Kanban is a lean method that helps organizations reduce waste in processes by optimizing workflows. A Kanban board helps in visualizing the workflow optimization itself. By using a Kanban board, you can gain a clearer understanding of the process, as it increases visibility. This allows you to identify bottlenecks that hinder your team’s productivity and remove them for greater efficiency.
In the old days, Kanban boards used to be physical boards. But these days, teams have a variety of software that allows them to create virtual Kanban boards with greater speed and flexibility. There are two main components to a Kanban board: cards and columns.
Cards represent tasks that need to be performed in order to move the process along. Each card contains information about the task, including the name, description, assignee (who is working on it) and due date. If Kanban software is being used, the cards can contain attachments and comments as well for a better understanding of the task.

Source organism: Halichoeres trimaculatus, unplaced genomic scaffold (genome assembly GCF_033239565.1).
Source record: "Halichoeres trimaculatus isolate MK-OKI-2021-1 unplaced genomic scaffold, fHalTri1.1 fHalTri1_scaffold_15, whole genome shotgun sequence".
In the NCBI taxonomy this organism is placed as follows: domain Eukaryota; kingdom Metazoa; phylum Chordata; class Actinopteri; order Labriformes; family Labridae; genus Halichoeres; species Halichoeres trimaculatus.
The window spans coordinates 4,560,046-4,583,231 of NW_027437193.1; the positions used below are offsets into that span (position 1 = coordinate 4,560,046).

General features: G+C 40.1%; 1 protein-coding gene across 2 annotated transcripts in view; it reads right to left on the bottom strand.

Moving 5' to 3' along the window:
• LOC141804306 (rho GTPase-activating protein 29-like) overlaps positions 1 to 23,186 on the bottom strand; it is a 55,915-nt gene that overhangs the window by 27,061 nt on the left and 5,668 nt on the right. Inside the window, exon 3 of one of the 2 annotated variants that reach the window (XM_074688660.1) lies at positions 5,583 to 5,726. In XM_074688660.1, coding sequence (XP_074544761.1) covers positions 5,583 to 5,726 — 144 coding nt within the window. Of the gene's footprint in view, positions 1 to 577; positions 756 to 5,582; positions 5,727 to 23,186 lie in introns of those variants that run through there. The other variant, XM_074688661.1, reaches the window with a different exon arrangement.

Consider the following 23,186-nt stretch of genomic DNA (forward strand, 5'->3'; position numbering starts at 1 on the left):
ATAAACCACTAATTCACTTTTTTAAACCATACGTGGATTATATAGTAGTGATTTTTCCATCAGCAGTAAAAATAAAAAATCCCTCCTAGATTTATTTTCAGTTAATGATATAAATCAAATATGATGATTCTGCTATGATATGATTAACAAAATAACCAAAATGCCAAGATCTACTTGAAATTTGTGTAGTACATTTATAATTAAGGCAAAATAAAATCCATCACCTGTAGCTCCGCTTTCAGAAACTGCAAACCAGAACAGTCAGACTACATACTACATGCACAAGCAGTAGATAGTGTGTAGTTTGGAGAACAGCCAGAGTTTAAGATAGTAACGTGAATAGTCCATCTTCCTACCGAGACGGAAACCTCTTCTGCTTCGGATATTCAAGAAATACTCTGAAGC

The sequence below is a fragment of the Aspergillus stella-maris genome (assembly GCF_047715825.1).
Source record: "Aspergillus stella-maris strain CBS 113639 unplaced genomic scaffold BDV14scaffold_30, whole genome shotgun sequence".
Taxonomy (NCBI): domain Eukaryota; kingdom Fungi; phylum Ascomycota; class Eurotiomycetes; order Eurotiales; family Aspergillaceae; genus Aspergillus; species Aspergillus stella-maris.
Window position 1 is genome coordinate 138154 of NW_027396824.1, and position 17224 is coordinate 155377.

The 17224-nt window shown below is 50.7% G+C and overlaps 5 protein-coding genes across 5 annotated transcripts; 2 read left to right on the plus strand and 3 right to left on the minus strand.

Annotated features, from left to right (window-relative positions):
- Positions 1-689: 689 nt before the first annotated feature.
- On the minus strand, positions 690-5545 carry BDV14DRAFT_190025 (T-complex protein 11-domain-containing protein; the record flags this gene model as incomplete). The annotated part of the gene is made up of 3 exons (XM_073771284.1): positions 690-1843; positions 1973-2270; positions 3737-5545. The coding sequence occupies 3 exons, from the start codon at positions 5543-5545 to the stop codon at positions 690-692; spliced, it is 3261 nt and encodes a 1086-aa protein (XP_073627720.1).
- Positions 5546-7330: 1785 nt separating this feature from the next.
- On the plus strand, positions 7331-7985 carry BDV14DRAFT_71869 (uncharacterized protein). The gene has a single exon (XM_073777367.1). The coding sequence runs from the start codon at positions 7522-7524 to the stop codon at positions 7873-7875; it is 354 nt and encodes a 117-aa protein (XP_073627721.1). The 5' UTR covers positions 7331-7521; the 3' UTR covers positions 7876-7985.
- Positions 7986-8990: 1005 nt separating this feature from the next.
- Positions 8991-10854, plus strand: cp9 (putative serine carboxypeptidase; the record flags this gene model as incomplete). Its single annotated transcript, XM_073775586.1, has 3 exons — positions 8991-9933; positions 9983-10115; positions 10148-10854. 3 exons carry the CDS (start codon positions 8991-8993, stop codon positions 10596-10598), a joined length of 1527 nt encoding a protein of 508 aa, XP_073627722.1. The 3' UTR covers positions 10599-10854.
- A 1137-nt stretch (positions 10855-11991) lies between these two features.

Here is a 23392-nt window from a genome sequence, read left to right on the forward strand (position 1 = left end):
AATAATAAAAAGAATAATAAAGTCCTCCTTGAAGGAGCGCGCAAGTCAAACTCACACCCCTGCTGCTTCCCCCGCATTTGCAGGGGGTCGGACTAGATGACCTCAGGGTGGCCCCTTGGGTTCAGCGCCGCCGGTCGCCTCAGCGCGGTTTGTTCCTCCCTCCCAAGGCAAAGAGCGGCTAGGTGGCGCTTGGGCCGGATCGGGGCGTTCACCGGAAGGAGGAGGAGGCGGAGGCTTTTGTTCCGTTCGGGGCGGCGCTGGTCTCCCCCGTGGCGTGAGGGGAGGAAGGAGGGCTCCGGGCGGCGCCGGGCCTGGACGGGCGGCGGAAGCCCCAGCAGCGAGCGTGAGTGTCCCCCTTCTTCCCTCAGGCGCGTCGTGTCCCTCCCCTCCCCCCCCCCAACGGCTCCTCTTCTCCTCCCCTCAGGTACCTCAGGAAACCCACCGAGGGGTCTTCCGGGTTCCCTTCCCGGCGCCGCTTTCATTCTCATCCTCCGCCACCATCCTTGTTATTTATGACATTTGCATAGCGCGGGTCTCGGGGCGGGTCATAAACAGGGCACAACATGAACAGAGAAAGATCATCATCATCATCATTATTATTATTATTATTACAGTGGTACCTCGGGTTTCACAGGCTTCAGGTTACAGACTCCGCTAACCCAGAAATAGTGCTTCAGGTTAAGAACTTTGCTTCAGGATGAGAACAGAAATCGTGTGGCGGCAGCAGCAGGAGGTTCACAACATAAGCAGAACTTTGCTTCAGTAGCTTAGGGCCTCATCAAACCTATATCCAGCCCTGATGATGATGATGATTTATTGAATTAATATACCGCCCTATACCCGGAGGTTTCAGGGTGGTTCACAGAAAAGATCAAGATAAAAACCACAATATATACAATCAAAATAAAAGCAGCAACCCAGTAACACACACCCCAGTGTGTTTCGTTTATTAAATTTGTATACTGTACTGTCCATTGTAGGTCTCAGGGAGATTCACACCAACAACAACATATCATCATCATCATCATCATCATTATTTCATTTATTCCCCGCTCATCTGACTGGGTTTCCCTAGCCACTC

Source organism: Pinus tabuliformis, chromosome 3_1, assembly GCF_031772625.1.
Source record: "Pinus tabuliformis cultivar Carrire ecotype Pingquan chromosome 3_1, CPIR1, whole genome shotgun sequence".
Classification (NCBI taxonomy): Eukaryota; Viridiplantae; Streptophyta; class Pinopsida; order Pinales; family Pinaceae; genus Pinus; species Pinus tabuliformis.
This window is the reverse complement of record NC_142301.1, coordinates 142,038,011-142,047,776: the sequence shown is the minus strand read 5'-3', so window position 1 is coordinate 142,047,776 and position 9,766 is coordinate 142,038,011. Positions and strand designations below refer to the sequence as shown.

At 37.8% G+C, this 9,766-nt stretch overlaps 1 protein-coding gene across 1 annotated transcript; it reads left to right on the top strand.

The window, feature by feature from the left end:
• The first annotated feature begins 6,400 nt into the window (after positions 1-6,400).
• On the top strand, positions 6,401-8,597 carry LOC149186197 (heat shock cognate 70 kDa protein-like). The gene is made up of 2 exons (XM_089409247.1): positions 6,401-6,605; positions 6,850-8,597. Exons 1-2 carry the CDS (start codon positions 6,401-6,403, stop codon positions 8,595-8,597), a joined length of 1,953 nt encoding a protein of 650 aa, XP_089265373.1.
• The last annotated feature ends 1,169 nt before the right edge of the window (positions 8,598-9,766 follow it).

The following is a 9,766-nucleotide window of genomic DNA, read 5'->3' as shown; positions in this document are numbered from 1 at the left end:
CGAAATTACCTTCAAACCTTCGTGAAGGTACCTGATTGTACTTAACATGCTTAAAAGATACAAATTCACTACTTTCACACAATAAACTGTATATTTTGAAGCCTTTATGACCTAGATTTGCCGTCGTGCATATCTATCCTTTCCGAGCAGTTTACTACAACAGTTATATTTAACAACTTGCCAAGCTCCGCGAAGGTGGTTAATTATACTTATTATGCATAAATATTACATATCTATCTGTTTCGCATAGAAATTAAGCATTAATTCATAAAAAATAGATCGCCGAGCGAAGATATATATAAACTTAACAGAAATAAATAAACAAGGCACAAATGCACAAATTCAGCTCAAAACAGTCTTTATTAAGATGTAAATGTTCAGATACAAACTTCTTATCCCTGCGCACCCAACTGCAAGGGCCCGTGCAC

Cards help everyone looking at the board understand what is going on with the process. This helps teams identify tasks that have not been assigned and deadlines that have been missed, on top of uncovering bottlenecks.
Columns are where each card is placed and represent the various stages of the workflow. As tasks are being carried out, the cards move from one column to the other. Usually, Kanban boards have three columns: “To-do”, “In progress” and “Complete.” However, you are not limited to these three. It is advised to create as many columns as your team needs to accurately capture the workflow.
Furthermore, since columns are essentially broad categories, they can have subcategories within them called swimlanes. Examples of swimlanes for the “Complete” column can are “Approved”, “Pending Approval” and “Rejected.” It is all about what makes sense in order to capture the process.